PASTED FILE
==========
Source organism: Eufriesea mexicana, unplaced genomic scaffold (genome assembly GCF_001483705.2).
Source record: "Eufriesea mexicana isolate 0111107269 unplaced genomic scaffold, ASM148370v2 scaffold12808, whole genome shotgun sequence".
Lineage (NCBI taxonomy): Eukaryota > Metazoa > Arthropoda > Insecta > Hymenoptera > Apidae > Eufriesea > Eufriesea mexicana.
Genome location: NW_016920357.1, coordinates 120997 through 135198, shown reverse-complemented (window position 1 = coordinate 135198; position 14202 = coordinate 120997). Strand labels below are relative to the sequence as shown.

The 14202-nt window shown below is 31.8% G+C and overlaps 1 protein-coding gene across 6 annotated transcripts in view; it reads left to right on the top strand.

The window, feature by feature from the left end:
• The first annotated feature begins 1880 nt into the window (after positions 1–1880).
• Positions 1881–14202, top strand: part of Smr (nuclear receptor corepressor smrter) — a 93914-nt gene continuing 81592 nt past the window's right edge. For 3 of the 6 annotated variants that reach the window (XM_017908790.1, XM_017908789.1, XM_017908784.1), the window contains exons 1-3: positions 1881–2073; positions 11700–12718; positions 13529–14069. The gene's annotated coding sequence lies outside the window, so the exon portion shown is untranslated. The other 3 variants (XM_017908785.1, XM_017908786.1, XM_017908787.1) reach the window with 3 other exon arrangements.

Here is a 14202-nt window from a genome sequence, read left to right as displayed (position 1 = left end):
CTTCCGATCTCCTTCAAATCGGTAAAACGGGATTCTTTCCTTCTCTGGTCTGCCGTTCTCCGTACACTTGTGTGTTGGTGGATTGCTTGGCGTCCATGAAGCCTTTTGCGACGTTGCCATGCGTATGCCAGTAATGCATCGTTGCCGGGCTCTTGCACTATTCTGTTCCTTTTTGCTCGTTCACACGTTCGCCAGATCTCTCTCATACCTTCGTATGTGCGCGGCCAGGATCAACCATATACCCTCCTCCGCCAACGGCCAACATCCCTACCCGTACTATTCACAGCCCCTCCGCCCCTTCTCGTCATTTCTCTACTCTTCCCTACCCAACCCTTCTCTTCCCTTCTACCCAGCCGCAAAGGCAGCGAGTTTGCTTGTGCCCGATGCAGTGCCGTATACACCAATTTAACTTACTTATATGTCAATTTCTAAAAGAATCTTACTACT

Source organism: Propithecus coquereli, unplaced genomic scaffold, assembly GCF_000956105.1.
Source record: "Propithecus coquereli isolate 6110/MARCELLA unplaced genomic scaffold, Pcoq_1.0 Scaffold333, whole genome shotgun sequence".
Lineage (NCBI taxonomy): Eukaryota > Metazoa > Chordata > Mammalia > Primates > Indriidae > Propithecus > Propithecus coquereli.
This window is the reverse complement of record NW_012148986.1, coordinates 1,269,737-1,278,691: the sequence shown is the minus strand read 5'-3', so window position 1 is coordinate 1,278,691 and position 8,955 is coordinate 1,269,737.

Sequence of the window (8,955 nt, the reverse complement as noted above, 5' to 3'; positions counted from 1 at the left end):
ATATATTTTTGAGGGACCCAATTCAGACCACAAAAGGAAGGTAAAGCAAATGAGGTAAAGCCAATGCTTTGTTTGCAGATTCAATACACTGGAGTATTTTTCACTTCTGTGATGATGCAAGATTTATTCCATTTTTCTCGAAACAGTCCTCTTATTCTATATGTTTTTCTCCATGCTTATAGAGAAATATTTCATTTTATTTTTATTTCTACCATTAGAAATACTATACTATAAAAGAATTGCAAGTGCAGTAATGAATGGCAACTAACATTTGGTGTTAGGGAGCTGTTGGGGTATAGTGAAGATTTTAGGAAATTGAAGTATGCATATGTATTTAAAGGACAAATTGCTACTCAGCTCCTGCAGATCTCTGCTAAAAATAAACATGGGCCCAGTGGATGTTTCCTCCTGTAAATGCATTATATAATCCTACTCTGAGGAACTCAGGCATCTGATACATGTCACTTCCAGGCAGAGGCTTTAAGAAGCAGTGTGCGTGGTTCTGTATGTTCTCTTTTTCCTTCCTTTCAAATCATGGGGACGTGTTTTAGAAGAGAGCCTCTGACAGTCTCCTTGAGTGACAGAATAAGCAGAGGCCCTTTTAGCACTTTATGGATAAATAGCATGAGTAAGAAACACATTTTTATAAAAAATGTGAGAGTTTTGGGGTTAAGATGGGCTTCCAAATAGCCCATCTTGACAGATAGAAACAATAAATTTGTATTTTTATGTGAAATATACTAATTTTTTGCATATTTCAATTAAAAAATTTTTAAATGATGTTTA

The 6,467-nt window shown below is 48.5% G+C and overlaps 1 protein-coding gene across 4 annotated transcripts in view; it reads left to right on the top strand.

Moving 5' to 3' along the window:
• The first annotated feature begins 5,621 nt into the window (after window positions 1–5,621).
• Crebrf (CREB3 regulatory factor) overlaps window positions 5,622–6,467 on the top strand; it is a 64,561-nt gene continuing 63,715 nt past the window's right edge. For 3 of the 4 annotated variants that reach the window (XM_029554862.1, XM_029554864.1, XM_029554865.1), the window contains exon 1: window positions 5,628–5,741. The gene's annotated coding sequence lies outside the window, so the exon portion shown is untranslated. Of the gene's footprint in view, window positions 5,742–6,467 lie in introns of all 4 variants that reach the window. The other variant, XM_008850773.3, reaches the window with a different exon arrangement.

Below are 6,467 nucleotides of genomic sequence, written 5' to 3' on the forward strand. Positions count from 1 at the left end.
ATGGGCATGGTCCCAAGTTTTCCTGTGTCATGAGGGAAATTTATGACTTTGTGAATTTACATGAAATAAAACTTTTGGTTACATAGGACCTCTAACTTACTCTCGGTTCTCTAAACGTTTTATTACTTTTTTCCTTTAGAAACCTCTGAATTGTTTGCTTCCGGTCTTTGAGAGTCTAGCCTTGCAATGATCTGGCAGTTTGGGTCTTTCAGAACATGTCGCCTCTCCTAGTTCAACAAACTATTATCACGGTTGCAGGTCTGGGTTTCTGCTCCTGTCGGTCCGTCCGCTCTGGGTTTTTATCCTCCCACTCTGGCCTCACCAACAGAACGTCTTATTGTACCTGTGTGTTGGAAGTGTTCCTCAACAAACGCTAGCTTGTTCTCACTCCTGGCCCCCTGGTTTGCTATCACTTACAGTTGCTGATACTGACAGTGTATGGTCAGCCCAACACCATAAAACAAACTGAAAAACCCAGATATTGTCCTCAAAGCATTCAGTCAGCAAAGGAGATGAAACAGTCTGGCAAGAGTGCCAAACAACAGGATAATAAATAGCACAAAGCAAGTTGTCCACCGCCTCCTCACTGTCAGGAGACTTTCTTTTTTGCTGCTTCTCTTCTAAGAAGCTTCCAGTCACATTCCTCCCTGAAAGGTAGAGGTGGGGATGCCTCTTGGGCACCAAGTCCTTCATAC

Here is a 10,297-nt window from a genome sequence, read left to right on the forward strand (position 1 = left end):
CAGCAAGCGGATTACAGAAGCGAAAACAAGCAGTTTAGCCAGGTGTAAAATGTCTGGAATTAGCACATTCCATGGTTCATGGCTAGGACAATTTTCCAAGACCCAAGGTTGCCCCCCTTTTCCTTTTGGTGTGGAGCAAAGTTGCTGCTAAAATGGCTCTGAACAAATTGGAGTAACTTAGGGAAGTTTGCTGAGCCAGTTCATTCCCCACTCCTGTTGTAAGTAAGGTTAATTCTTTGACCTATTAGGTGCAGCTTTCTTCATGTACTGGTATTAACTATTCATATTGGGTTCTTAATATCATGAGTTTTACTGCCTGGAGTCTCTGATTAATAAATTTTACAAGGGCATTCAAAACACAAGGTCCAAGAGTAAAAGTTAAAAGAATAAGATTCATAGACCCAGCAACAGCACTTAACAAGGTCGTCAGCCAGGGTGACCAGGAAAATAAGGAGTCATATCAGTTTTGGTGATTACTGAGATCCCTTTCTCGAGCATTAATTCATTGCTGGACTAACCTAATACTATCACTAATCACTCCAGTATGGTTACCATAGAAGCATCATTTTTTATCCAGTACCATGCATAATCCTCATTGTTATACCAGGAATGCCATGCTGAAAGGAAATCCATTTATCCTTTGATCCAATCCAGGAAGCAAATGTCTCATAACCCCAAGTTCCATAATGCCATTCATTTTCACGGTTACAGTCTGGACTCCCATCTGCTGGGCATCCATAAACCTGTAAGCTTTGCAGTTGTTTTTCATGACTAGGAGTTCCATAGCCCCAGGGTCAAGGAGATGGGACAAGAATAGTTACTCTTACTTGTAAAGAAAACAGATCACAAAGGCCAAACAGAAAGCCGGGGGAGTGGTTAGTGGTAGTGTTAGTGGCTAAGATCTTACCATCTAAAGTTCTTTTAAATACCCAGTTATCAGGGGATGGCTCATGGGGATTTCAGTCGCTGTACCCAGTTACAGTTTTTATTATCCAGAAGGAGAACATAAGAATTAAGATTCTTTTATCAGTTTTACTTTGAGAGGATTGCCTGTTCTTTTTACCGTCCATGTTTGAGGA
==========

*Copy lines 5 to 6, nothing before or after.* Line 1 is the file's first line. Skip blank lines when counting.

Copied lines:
The 14202-nt window shown below is 31.8% G+C and overlaps 1 protein-coding gene across 6 annotated transcripts in view; it reads left to right on the top strand.

The window, feature by feature from the left end: